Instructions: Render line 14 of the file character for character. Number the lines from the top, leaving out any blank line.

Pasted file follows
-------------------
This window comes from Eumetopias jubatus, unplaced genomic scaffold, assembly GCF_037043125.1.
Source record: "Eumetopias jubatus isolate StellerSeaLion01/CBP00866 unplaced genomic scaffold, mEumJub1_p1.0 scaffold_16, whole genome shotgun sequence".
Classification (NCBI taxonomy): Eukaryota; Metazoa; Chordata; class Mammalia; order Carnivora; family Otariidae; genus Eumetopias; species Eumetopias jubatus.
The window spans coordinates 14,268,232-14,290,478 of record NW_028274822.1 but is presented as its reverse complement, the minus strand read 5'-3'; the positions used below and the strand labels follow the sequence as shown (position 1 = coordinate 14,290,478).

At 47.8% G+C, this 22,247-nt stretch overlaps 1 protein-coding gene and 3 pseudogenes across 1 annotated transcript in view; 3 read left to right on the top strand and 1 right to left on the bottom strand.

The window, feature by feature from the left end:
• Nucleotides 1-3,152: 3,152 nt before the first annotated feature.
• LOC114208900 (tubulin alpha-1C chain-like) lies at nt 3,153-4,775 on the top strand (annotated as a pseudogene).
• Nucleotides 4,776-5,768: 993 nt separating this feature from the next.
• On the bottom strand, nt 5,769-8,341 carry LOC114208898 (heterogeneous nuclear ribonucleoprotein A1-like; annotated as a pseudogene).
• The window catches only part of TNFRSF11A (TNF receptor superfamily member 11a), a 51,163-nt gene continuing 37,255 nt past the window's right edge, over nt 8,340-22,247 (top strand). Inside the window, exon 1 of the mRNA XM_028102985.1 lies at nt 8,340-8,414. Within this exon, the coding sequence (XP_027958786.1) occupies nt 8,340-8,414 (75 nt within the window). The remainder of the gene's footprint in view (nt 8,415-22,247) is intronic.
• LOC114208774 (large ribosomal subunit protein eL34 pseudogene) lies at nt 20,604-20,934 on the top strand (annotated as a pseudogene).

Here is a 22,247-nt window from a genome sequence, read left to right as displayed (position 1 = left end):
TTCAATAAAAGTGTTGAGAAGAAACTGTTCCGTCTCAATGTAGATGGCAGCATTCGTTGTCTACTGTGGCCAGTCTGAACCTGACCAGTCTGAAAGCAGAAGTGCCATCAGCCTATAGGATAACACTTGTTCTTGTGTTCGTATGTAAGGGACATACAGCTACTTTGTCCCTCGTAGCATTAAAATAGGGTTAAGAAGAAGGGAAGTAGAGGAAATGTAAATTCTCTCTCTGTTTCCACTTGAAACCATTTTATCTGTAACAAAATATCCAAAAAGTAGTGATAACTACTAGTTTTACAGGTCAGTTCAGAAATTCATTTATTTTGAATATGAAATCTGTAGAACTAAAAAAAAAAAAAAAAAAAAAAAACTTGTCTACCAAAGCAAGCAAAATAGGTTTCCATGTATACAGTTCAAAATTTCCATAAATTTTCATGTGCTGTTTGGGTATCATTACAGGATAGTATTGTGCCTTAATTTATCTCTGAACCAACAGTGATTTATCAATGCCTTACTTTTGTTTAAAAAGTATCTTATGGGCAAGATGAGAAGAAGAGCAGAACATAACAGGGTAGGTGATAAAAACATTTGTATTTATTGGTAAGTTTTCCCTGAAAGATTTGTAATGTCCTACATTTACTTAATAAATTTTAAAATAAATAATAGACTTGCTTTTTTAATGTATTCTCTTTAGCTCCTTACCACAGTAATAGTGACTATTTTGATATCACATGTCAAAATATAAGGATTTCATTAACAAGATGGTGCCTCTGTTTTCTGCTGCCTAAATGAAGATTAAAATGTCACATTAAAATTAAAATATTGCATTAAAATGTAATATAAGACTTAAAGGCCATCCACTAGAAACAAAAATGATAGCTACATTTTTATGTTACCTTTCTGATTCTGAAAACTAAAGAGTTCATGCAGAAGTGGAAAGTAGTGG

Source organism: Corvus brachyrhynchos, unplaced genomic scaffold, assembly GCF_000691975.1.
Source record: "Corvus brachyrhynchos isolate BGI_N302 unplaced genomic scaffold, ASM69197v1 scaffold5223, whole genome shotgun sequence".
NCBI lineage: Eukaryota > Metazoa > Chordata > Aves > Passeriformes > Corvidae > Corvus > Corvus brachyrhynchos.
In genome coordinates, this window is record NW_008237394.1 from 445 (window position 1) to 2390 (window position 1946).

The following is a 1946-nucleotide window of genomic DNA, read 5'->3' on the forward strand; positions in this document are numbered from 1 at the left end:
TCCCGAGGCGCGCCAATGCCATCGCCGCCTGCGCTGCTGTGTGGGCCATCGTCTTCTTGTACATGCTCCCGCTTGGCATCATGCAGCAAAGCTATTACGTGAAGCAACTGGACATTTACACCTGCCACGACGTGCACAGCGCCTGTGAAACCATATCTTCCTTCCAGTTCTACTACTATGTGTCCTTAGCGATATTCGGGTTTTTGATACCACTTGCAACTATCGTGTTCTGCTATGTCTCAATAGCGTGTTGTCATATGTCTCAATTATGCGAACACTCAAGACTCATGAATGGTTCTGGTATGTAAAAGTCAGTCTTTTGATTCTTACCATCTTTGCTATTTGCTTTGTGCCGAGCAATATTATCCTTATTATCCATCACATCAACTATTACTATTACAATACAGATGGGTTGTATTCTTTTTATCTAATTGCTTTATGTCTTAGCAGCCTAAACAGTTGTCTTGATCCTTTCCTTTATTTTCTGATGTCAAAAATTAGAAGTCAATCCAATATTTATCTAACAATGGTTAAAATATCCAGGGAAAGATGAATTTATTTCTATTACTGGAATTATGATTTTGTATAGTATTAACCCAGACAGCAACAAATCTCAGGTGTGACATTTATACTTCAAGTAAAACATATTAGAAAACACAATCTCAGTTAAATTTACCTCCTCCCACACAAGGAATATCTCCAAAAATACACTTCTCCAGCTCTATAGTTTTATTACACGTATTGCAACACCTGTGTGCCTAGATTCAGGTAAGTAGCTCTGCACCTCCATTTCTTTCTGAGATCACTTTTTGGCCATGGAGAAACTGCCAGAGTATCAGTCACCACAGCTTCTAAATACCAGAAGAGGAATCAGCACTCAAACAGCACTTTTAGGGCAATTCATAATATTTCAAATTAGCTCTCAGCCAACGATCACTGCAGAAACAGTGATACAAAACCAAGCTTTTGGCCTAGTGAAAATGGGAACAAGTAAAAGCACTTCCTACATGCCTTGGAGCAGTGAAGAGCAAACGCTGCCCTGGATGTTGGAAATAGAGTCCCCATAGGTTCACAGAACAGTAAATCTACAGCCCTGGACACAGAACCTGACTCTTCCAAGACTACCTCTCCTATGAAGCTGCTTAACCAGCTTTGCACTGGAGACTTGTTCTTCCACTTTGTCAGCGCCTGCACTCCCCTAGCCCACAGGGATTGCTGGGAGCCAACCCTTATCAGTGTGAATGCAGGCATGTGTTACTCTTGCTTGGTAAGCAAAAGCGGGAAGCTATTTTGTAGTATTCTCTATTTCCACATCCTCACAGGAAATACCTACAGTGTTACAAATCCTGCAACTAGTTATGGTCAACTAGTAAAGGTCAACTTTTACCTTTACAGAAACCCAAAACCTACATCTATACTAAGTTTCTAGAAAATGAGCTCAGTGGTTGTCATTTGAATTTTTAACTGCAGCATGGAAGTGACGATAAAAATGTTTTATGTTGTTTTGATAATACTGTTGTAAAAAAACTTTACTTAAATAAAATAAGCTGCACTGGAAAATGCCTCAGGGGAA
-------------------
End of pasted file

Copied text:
TTCAATAAAAGTGTTGAGAAGAAACTGTTCCGTCTCAATGTAGATGGCAGCATTCGTTGTCTACTGTGGCCAGTCTGAACCTGACCAGTCTGAAAGCAGAAGTGCCATCAGCCTATAGGATAACACTTGTTCTTGTGTTCGTATGTAAGGGACATACAGCTACTTTGTCCCTCGTAGCATTAAAATAGGGTTAAGAAGAAGGGAAGTAGAGGAAATGTAAATTCTCTCTCTGTTTCCACTTGAAACCATTTTATCTGTAACAAAATATCCAAAAAGTAGTGATAACTACTAGTTTTACAGGTCAGTTCAGAAATTCATTTATTTTGAATATGAAATCTGTAGAACTAAAAAAAAAAAAAAAAAAAAAAAACTTGTCTACCAAAGCAAGCAAAATAGGTTTCCATGTATACAGTTCAAAATTTCCATAAATTTTCATGTGCTGTTTGGGTATCATTACAGGATAGTATTGTGCCTTAATTTATCTCTGAACCAACAGTGATTTATCAATGCCTTACTTTTGTTTAAAAAGTATCTTATGGGCAAGATGAGAAGAAGAGCAGAACATAACAGGGTAGGTGATAAAAACATTTGTATTTATTGGTAAGTTTTCCCTGAAAGATTTGTAATGTCCTACATTTACTTAATAAATTTTAAAATAAATAATAGACTTGCTTTTTTAATGTATTCTCTTTAGCTCCTTACCACAGTAATAGTGACTATTTTGATATCACATGTCAAAATATAAGGATTTCATTAACAAGATGGTGCCTCTGTTTTCTGCTGCCTAAATGAAGATTAAAATGTCACATTAAAATTAAAATATTGCATTAAAATGTAATATAAGACTTAAAGGCCATCCACTAGAAACAAAAATGATAGCTACATTTTTATGTTACCTTTCTGATTCTGAAAACTAAAGAGTTCATGCAGAAGTGGAAAGTAGTGG